Thank you to guest blogger Paul Rutter, Plantlife‘s Woodland Adviser, for our latest post. Plantlife, like the Woodland Trust, promotes the value and importance of woods and trees in the natural world, along with all other wild plants…
“Trees can be objects of great beauty, as well as serving very valuable purposes and functions. Why is it then that we have come to see trees in this country as either a weed that has to be removed, or a hazard, or just as a source of revenue?
Conversely some see trees are considered as being irreplaceable, deserving rigid protection at all costs and not to be touched.
We used to rely heavily on trees and the timber that trees provide. We had a high regard and respect for them, even though we cut them down and turned them into beautiful and functional objects.
But we have more recently and sadly taken them for granted. Now we are losing them, due to disease and neglect. We must change the overall attitude and feelings toward trees.
The Independent Panel on Forestry have recommended that we expand the existing tree cover by 5 per cent over the next 50 years. If we are to do this well then we need to learn from history and be very careful about what, where and how we plant those trees, and indeed how we intend to manage them.
Much of our landscape has become fragmented due to roads, urban development and modern agriculture practices. Consequently we have lost a large percentage of woodland plants, insects and birds. This has also happened due to the introduction of exotic tree species and woodland neglect.
Establishing new woodland will in future play a key role in repairing the landscape fabric in which these plants and animals can survive.
We should however first decide, why we want to plant a wood, what is its purpose and where is the best location. We also need to remember that trees will plant themselves, and that local provenance is by far the best way to obtain built in resilience from disease. Nature does a pretty good job, given time and space.
Of course we need to step in and be sure that the woods and forests develop well, as we have been doing so for centuries. So we must have good management of the trees from the day they sprout out of the ground.
Skills are vital in woodland management and silviculture, and we need to develop and bring more people into the timber and woodland professions, to pass on valuable skills which are being lost all too quickly. The good design of a new wood will ensure it becomes a multi functional space for people and for wildlife. However, we first need to enhance the existing woodland we have already.
Trees in so many woods across the country today need to be thinned to allow them to develop into grand and stately objects with a broad crown and healthy root structure. If left alone they can become stressed, weak, diseased and eventually fall over.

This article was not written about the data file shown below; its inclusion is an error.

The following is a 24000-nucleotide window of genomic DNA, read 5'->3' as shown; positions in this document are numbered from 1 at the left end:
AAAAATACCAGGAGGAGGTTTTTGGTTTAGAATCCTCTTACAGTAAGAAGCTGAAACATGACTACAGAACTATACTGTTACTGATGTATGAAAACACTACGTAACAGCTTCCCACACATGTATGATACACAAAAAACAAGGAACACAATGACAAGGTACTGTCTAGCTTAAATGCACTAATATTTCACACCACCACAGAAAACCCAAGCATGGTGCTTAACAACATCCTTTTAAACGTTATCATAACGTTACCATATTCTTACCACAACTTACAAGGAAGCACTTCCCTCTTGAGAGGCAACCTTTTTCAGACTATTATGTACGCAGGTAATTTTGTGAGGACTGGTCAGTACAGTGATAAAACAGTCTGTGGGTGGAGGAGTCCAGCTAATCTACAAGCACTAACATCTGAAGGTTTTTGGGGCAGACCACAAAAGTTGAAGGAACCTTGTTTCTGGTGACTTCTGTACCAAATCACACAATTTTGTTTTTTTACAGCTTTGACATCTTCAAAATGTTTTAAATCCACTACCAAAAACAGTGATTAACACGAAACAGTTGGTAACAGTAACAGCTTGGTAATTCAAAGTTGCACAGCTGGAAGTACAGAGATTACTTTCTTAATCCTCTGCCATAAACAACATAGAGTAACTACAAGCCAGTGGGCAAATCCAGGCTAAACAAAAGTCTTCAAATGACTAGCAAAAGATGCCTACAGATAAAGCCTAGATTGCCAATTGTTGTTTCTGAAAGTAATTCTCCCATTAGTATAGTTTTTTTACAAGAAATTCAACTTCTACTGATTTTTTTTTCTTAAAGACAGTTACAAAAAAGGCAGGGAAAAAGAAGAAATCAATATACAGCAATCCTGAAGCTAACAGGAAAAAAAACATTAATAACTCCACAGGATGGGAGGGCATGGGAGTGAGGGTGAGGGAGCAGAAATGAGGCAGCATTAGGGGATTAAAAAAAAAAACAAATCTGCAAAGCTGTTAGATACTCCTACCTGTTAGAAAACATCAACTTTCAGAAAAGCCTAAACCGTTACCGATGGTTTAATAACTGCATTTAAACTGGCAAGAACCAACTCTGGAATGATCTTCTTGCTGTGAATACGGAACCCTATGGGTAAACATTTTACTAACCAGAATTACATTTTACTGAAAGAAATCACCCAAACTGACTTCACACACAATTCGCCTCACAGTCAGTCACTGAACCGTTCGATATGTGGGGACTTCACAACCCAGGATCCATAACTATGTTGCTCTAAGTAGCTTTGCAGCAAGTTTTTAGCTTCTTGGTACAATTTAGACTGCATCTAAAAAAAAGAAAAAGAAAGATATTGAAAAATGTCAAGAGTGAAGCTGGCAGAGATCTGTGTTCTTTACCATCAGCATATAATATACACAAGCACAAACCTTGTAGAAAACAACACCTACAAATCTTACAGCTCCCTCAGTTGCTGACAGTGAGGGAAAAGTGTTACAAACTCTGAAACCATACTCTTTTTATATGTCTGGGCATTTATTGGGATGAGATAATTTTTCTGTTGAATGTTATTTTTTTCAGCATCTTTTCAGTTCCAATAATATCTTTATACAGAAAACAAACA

Light must be allowed back into the woods. A wood need not necessarily be a place where there is a tree every few feet. Many of our woods are small, less that two hectares in size. For them to function, we need to enlarge them and join smaller woods together.
We need to integrate a new woodland culture into the management of our farmed landscape. The trees in hedgerows are as important as the trees in a wood and we need to begin to manage them again. We must feel happy about having trees in and around farmland and along the hedges.
Pollarding was a traditional and effective way of harvesting timber from a tree to prevent it being browsed. This also produces a rich habitat for plants and wildlife, not to say extending the life of the tree.
New woods should surround or be close to already well established woods, so flora and fauna can colonise the new areas as habitats develop. The wood should be allowed to develop slowly, to encourage natural regeneration and have space within it for wild flowers, shrubs and lichens to grow. We need to adopt slow woodland management.
The hydrology and catchment characteristics of the site should also be considered. Woods serve a useful, if not vital, purpose in absorbing and slowing down rainfall which, as I write, has recently affected many parts of the country.
Today we are at an important place regarding the future of our trees and woods. What we do over the next 50 years will be inherited by future generations, so we must get it right.”
Paul Rutter, Woodland Advisor, Plantlife